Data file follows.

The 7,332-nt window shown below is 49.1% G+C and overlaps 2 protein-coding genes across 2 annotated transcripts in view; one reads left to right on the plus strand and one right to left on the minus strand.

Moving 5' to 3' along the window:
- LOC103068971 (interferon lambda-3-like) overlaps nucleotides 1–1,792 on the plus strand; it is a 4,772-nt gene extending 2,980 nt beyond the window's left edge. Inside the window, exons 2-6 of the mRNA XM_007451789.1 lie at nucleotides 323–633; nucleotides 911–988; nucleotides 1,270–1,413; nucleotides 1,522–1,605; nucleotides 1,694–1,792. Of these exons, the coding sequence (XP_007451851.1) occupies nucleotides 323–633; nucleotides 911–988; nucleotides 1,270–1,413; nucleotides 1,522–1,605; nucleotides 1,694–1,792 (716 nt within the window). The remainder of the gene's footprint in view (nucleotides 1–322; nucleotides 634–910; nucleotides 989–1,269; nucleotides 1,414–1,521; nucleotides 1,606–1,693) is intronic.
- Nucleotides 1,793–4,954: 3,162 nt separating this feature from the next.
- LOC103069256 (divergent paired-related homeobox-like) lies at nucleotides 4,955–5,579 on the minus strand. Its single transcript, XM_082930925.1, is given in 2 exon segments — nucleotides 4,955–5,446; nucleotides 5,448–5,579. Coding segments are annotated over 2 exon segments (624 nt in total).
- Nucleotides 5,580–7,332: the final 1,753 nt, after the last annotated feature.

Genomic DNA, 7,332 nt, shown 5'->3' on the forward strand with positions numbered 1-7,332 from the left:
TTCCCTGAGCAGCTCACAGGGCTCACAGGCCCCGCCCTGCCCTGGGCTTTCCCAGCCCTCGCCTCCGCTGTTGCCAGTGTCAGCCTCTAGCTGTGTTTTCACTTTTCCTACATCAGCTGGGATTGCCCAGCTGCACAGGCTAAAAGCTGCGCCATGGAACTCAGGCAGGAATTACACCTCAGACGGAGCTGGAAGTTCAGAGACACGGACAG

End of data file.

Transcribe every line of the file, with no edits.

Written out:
The 7,332-nt window shown below is 49.1% G+C and overlaps 2 protein-coding genes across 2 annotated transcripts in view; one reads left to right on the plus strand and one right to left on the minus strand.

Moving 5' to 3' along the window:
- LOC103068971 (interferon lambda-3-like) overlaps nucleotides 1–1,792 on the plus strand; it is a 4,772-nt gene extending 2,980 nt beyond the window's left edge. Inside the window, exons 2-6 of the mRNA XM_007451789.1 lie at nucleotides 323–633; nucleotides 911–988; nucleotides 1,270–1,413; nucleotides 1,522–1,605; nucleotides 1,694–1,792. Of these exons, the coding sequence (XP_007451851.1) occupies nucleotides 323–633; nucleotides 911–988; nucleotides 1,270–1,413; nucleotides 1,522–1,605; nucleotides 1,694–1,792 (716 nt within the window). The remainder of the gene's footprint in view (nucleotides 1–322; nucleotides 634–910; nucleotides 989–1,269; nucleotides 1,414–1,521; nucleotides 1,606–1,693) is intronic.
- Nucleotides 1,793–4,954: 3,162 nt separating this feature from the next.
- LOC103069256 (divergent paired-related homeobox-like) lies at nucleotides 4,955–5,579 on the minus strand. Its single transcript, XM_082930925.1, is given in 2 exon segments — nucleotides 4,955–5,446; nucleotides 5,448–5,579. Coding segments are annotated over 2 exon segments (624 nt in total).
- Nucleotides 5,580–7,332: the final 1,753 nt, after the last annotated feature.

Genomic DNA, 7,332 nt, shown 5'->3' on the forward strand with positions numbered 1-7,332 from the left:
TTCCCTGAGCAGCTCACAGGGCTCACAGGCCCCGCCCTGCCCTGGGCTTTCCCAGCCCTCGCCTCCGCTGTTGCCAGTGTCAGCCTCTAGCTGTGTTTTCACTTTTCCTACATCAGCTGGGATTGCCCAGCTGCACAGGCTAAAAGCTGCGCCATGGAACTCAGGCAGGAATTACACCTCAGACGGAGCTGGAAGTTCAGAGACACGGACAG